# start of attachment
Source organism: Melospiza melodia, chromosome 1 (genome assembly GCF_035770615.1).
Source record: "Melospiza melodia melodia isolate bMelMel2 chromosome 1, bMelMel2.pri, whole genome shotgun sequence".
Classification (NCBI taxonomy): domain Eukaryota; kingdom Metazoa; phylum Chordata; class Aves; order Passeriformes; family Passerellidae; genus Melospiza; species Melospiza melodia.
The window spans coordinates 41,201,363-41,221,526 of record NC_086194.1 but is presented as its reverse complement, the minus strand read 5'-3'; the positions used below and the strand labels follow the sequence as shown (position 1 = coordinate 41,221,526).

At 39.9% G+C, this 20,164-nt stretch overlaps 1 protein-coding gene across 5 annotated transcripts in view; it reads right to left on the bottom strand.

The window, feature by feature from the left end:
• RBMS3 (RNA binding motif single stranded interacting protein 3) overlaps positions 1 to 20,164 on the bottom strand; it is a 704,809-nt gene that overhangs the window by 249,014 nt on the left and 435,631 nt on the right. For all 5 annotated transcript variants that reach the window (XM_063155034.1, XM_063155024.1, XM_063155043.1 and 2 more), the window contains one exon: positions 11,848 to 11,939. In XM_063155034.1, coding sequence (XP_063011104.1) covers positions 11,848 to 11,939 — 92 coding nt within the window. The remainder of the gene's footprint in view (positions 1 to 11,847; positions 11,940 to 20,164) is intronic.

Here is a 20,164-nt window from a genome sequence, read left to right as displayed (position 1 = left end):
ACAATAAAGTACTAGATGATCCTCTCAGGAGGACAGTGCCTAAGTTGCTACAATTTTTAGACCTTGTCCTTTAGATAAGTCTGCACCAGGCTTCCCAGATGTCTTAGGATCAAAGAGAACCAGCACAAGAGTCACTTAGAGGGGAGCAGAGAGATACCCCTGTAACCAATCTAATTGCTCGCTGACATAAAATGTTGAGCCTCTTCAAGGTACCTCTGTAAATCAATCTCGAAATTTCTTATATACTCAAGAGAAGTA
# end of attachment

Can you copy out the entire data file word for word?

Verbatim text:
Source organism: Melospiza melodia, chromosome 1 (genome assembly GCF_035770615.1).
Source record: "Melospiza melodia melodia isolate bMelMel2 chromosome 1, bMelMel2.pri, whole genome shotgun sequence".
Classification (NCBI taxonomy): domain Eukaryota; kingdom Metazoa; phylum Chordata; class Aves; order Passeriformes; family Passerellidae; genus Melospiza; species Melospiza melodia.
The window spans coordinates 41,201,363-41,221,526 of record NC_086194.1 but is presented as its reverse complement, the minus strand read 5'-3'; the positions used below and the strand labels follow the sequence as shown (position 1 = coordinate 41,221,526).

At 39.9% G+C, this 20,164-nt stretch overlaps 1 protein-coding gene across 5 annotated transcripts in view; it reads right to left on the bottom strand.

The window, feature by feature from the left end:
• RBMS3 (RNA binding motif single stranded interacting protein 3) overlaps positions 1 to 20,164 on the bottom strand; it is a 704,809-nt gene that overhangs the window by 249,014 nt on the left and 435,631 nt on the right. For all 5 annotated transcript variants that reach the window (XM_063155034.1, XM_063155024.1, XM_063155043.1 and 2 more), the window contains one exon: positions 11,848 to 11,939. In XM_063155034.1, coding sequence (XP_063011104.1) covers positions 11,848 to 11,939 — 92 coding nt within the window. The remainder of the gene's footprint in view (positions 1 to 11,847; positions 11,940 to 20,164) is intronic.

Here is a 20,164-nt window from a genome sequence, read left to right as displayed (position 1 = left end):
ACAATAAAGTACTAGATGATCCTCTCAGGAGGACAGTGCCTAAGTTGCTACAATTTTTAGACCTTGTCCTTTAGATAAGTCTGCACCAGGCTTCCCAGATGTCTTAGGATCAAAGAGAACCAGCACAAGAGTCACTTAGAGGGGAGCAGAGAGATACCCCTGTAACCAATCTAATTGCTCGCTGACATAAAATGTTGAGCCTCTTCAAGGTACCTCTGTAAATCAATCTCGAAATTTCTTATATACTCAAGAGAAGTA